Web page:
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How in Practice to Scale-up Energy Efficiency Projects` Private Finance

Updated: Feb 24, 2021


Why has FINforGREEN been conceived?


Whatever we talk about, when it comes to private investments, no matter what financial mechanisms we want to use (traditional or innovative), it always comes to a fundamental and unavoidable principle. Private funding takes place only in projects with an acceptable risk-return profile, guaranteeing to bring profit. This rule is also valid for energy efficiency projects. Is this possible for these types of projects, and how?



Let us open the door for green finance more widely! Here you can find our concept and tools for doing this.



Despite the damages that Covid 19 inflicted on the world in 2020 and its continuing consequences in 2021, along with the recovery of the economy, we will inevitably have to look for more effective and quick solutions to achieve climate goals. This will help and speed up the recovery from the crisis. It can also give an even greater impetus to development, combining economic and green goals through practical solutions with substantial and fast scalability potential.


It is becoming increasingly clear that Greening the economy is the new global trend. More and more people, businesses, and institutions will have to start looking and working in this direction. The two critical points of this transition are:


1. How to finance this decades-long process of necessary future huge investments?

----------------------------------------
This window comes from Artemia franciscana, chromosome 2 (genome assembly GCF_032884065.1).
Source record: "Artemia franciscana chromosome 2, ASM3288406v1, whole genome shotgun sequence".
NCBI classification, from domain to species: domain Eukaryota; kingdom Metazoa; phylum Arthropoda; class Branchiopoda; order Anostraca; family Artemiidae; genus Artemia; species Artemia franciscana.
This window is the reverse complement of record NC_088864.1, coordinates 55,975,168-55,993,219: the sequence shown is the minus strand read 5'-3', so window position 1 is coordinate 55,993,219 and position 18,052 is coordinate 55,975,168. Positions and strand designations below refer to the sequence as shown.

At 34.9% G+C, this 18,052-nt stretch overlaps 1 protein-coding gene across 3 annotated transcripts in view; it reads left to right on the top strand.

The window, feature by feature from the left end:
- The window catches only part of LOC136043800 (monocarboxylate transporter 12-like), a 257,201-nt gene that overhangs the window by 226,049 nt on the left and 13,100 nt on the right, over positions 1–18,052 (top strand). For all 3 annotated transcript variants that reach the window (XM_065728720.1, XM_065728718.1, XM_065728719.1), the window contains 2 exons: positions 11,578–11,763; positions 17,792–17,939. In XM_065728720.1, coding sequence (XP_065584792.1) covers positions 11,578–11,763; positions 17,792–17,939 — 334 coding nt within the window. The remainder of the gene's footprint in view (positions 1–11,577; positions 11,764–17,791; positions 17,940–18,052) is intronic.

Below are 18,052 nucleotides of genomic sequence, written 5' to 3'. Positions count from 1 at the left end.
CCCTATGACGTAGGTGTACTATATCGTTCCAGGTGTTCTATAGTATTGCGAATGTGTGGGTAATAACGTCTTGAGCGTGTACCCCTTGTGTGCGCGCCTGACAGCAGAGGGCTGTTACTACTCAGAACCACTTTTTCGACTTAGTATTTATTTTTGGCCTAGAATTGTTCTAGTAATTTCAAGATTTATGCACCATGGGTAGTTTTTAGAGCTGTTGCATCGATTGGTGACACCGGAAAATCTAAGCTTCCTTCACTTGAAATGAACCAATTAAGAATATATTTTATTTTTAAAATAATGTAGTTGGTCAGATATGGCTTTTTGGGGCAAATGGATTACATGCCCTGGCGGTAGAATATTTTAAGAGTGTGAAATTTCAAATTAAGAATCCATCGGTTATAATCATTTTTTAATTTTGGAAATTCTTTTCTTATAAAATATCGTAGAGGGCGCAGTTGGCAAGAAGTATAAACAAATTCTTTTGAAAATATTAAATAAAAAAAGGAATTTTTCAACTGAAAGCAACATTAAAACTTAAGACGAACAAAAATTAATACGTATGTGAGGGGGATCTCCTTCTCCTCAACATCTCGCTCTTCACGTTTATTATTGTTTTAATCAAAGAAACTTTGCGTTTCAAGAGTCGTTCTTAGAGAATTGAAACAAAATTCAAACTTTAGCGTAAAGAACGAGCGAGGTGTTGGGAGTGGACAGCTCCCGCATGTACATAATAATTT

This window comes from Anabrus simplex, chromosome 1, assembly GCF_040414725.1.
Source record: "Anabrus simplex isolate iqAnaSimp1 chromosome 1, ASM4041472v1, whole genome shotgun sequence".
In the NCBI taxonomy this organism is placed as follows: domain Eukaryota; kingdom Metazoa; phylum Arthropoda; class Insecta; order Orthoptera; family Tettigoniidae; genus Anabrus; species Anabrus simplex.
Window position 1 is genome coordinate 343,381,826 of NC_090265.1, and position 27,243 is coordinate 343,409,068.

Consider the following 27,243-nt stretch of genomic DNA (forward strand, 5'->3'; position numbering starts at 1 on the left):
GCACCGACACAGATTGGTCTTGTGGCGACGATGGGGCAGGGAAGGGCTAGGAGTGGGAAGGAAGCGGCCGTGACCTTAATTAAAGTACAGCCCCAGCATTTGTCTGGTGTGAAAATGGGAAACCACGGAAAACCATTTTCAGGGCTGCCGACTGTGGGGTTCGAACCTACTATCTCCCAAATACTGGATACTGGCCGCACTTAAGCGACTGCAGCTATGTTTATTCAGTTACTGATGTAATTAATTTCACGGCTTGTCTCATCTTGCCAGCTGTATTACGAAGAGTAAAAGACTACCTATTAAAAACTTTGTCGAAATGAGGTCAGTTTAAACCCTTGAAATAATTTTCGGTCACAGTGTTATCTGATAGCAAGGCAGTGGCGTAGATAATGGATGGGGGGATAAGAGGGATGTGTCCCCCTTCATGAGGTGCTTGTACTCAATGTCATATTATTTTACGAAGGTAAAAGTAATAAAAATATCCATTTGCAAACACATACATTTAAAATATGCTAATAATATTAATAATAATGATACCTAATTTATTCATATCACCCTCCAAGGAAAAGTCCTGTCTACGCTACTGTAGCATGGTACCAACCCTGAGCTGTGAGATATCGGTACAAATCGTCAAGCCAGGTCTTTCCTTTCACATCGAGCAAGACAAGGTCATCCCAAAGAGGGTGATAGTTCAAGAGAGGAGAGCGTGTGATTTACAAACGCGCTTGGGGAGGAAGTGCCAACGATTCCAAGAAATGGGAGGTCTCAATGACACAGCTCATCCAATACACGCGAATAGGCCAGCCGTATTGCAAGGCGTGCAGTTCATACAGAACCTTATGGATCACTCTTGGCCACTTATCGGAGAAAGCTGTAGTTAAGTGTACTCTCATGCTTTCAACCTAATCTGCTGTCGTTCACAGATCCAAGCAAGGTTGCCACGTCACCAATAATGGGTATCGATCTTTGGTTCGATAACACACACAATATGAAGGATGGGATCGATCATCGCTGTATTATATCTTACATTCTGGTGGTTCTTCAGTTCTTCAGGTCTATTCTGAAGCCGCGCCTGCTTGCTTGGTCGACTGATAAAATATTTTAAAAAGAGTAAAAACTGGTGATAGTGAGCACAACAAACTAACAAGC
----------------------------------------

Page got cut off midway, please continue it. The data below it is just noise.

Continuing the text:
2. How to realize climate transition smart without jeopardizing the economy, chasing CO2 cuts.... in-time?


At first glance, the two issues are far from each other. But it's actually about both sides of the same coin. Both are subordinate to the triad: Nature & The Time & The Money

It is about enough and timely money, but not only. More importantly, how to use funds wisely by maximizing the projects` effects sought by stakeholders in the process of preparation, funding, and realization of green projects.



What resources can we use to fund a project apart from our own contribution?



Public Funds: No matter how actively we work on securing public funds, they are limited. Apart from being insufficient, they are used inefficiently. In the EU, for example, the report of the EU Court of auditors says:

Cost-effectiveness does not guide EU spending on energy efficiency in buildings! -

Court of European Auditors – 2020 Report


Private finance goes primarily to large projects because their cost-effectiveness is adequately assessed, and the large transaction costs are justified. However, most of the projects are medium, small, and smaller. Private investment, as a mass phenomenon, with accessibility wherever it is needed, is a chimera. Attempts to stimulate them are not subject to a long-term vision of results with steadily growing trends and have weak or local effects. And there can be no question of achieving a scale, much less a large scale.

Until private financial institutions find a valid business reason to finance green projects, making a profit, the green funding scalability will not happen. On the one hand, this means overcoming the prejudice that green projects are very high risk and social, not projects that can generate profit.


The European taxonomy regulations will force banks to pay attention to green projects because they have to consider the achieved CO2 emissions reduction. But the taxonomy does not seek an economic effect from the emission reduction itself, i.e., it will not motivate financiers to look for economic and financial reasons to finance such projects.